ower dose of newer clot-buster may be appropriate for some stroke patients

Home / ower dose of newer clot-buster may be appropriate for some stroke patients

New research confirms that the lower 0.25mg/kg dose of the clot-busting agent tenecteplase is appropriate for eligible stroke patients and can reduce the need for mechanical clot removal, according to late breaking science presented today at the American Stroke Association’s International Stroke Conference 2020. The conference, Feb. 19-21 in Los Angeles, is a world premier meeting for researchers and clinicians dedicated to the science of stroke and brain health.

The clot-busting medication alteplase was approved by the U.S. Food and Drug Administration (FDA) 25 years ago for treating clot-caused stroke (ischemic stroke) within 3 hours of symptom onset and AHA guidelines recommend alteplase up to 4.5 hours after stroke onset. Alteplase is administered as an IV drip over an hour. Alternatively, tenecteplase, a genetically modified variant of alteplase, is more convenient because it is administered as a single injection directly into the vein and restored blood flow to the brain better than alteplase in a previous trial. Two different doses of tenecteplase have been used in previous trials, and AHA guidelines include recommendations for both doses. Tenecteplase use for ischemic stroke is currently not approved by the FDA.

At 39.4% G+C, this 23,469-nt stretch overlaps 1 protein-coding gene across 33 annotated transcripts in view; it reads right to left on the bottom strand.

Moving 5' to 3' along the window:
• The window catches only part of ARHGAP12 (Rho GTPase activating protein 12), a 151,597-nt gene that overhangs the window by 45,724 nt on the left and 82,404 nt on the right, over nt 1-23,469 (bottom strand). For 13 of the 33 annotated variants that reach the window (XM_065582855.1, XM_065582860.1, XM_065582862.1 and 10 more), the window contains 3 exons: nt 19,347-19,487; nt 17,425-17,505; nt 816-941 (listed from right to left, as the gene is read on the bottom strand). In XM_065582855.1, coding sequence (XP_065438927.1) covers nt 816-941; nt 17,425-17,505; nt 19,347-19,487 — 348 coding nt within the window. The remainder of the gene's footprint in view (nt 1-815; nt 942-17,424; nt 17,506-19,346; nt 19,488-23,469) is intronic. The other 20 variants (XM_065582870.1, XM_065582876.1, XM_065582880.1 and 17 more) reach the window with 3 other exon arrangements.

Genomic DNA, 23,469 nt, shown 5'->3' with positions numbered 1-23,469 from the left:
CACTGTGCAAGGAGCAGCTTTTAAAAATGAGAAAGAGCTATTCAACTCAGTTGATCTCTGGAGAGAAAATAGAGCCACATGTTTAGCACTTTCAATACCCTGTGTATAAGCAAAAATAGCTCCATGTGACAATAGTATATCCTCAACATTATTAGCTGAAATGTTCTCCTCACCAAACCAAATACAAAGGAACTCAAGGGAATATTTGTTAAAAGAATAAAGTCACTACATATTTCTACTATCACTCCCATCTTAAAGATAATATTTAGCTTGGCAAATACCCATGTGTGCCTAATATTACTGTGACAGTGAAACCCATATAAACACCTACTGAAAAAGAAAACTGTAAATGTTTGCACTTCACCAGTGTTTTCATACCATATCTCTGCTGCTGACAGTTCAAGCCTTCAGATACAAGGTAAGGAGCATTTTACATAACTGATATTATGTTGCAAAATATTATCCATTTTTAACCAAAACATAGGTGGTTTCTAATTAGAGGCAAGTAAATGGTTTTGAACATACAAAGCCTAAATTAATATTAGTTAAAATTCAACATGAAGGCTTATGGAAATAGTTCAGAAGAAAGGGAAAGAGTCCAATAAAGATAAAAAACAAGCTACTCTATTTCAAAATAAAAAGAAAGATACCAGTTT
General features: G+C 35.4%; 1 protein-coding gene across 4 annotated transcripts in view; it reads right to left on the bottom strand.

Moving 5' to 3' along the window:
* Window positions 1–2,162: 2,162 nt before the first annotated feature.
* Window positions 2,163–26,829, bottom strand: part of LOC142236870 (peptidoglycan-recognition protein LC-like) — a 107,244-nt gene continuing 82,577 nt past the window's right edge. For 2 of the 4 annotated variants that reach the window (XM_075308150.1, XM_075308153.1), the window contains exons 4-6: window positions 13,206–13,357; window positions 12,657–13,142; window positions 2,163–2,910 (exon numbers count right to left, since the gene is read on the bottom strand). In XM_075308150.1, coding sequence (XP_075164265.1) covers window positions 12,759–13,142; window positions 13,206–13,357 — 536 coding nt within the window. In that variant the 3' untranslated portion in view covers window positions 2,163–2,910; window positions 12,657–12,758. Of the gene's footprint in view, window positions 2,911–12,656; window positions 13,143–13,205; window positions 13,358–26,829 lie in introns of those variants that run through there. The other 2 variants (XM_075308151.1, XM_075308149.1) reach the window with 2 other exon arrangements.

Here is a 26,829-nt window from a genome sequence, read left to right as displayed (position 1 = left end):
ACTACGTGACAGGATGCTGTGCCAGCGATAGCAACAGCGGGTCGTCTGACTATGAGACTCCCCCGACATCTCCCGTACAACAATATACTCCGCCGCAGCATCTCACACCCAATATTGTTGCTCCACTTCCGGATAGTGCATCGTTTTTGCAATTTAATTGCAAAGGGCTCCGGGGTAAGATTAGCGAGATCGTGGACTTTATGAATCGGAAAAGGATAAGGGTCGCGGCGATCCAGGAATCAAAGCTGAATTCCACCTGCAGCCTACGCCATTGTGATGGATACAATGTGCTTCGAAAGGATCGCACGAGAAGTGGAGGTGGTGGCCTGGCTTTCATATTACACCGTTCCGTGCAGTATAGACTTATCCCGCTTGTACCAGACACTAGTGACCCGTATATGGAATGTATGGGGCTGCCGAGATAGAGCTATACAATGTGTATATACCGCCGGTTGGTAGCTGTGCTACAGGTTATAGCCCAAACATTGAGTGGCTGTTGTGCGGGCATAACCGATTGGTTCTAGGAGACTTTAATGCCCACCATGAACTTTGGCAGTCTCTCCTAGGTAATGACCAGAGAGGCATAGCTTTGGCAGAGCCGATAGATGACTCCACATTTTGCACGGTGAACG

Full article at Science Daily

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